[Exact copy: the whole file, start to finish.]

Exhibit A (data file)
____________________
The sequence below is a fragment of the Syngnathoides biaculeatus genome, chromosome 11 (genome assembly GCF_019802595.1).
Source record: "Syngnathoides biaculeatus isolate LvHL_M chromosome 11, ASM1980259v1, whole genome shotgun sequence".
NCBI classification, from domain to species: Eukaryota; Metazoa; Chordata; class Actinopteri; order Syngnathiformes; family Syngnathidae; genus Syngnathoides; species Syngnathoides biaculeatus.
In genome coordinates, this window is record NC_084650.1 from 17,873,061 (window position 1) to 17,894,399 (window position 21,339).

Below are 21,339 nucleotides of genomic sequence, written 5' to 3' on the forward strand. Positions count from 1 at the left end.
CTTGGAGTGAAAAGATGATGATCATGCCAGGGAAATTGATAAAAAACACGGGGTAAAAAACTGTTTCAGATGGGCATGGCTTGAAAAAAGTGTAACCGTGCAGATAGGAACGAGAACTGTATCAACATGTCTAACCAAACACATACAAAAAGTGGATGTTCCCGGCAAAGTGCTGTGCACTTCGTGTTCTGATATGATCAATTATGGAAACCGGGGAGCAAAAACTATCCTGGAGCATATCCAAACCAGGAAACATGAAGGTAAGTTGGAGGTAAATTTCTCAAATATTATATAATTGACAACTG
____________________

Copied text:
The sequence below is a fragment of the Syngnathoides biaculeatus genome, chromosome 11 (genome assembly GCF_019802595.1).
Source record: "Syngnathoides biaculeatus isolate LvHL_M chromosome 11, ASM1980259v1, whole genome shotgun sequence".
NCBI classification, from domain to species: Eukaryota; Metazoa; Chordata; class Actinopteri; order Syngnathiformes; family Syngnathidae; genus Syngnathoides; species Syngnathoides biaculeatus.
In genome coordinates, this window is record NC_084650.1 from 17,873,061 (window position 1) to 17,894,399 (window position 21,339).

Below are 21,339 nucleotides of genomic sequence, written 5' to 3' on the forward strand. Positions count from 1 at the left end.
CTTGGAGTGAAAAGATGATGATCATGCCAGGGAAATTGATAAAAAACACGGGGTAAAAAACTGTTTCAGATGGGCATGGCTTGAAAAAAGTGTAACCGTGCAGATAGGAACGAGAACTGTATCAACATGTCTAACCAAACACATACAAAAAGTGGATGTTCCCGGCAAAGTGCTGTGCACTTCGTGTTCTGATATGATCAATTATGGAAACCGGGGAGCAAAAACTATCCTGGAGCATATCCAAACCAGGAAACATGAAGGTAAGTTGGAGGTAAATTTCTCAAATATTATATAATTGACAACTG